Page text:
Salesforce Inc. is making it easier than ever for organizations to purchase carbon credits and offset their greenhouse gas emissions with the launch of its Net Zero Marketplace today.

The idea is to make carbon credit purchases simple and transparent, so organizations can accelerate their climate change initiatives.

Carbon credits are tradable permits or certificates that enable the holder to emit one ton of carbon dioxide or another greenhouse gas from their industrial activities. Companies generally acquire them to offset their production of said gasses in order to reduce their overall carbon footprint. In this way, companies can make sure they comply with government-mandated caps on greenhouse gas emissions without making drastic changes to their business processes.

As sustainability issues come to the fore, it’s expected that the carbon credit marketplace will become a big business. Indeed, Salesforce said the global voluntary carbon market is likely to grow to $50 billion by the end of the decade. So there’s a need to cater to the numerous organizations across the globe that do not know how to build a carbon credit portfolio. That’s what the Net Zero Marketplace is all about.

“The first step of anyone’s net zero journey is clearly reducing emissions. But we now know that reducing self-generated emissions is not going to be enough,” said Christiana Figueres, former executive secretary of the United Nations Convention on Climate Change. “We’re at a moment in the climate emergency in which we need to put everything on the table. Carbon credits are a way to incentivize further emissions reductions by placing a price on carbon and making an impact now, while other climate efforts are also underway.”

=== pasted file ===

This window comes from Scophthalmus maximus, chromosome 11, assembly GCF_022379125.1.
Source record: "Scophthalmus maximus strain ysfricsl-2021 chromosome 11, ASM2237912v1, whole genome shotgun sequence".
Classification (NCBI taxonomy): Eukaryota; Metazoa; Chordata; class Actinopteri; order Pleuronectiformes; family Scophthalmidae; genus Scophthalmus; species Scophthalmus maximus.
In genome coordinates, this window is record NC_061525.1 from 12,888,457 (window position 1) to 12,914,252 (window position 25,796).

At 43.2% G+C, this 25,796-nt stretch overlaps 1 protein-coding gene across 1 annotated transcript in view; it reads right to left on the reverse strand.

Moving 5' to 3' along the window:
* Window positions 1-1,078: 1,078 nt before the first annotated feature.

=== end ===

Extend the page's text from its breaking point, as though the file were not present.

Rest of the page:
Built on Salesforce’s Commerce Cloud, the Net Zero Marketplace connects buyers with so-called “ecopreneurs,” who are environmentally focused entrepreneurs leading climate action worldwide. These ecopreneurs have created a catalog of third-party rated carbon credits that will be offered for sale to organizations.

That solves one of the biggest problems about carbon credits, namely verifying that it’s genuine. Each carbon credit project goes through a series of independent verifications against global standards, and only when it meets those standards can it be sold via the Net Zero Marketplace. With full transparency around each carbon credit and its third-party ratings, organizations can choose those that best meet their values.

Specific projects that can issue carbon credits via the marketplace include forest conservation, tree planting, wind farms, solar cookstoves and better farming methods, Salesforce said.

“The uptick in extreme weather events shows that no one is spared from climate change — we need smart climate solutions now,” said Suzanne DiBianca, executive vice president and chief impact officer at Salesforce. “Businesses aiming to achieve long-term emission reductions can complement their efforts with high-quality carbon credits. Net Zero Marketplace brings together Salesforce’s values, technology, and commitment to ecopreneurs to accelerate climate action.”

Salesforce said the Net Zero Marketplace is open to U.S.-based customers starting today, with wider access to come in 2023. It will offer carbon credits from more than 70 projects scattered across Africa, Australia, Europe, Latin America and the United States. Buyers will be able to view each project’s description, how it aligns with the UN’s Sustainable Development Goals, and check its official third-party ratings.

The Net Zero Marketplace is accessible to any organization, but it’s designed to work best with customers that are using Salesforce’s carbon accounting platform Net Zero Cloud. Any carbon credits purchased through the marketplace will be integrated with Net Zero Cloud instantly, and tracked against the customer’s current emissions.

Image: Rawpixel/Freepik

Show your support for our mission by joining our Cube Club and Cube Event Community of experts. Join the community that includes Amazon Web Services and CEO Andy Jassy, Dell Technologies founder and CEO Michael Dell, Intel CEO Pat Gelsinger and many more luminaries and experts.

Source link

Load More By Michael Smith
Load More In Technology
Comments are closed.

Check Also

Opinion: Why the Geneva show is expanding across continents

The Geneva motor show has been cancelled every year since 2020, yet you can bet the next s…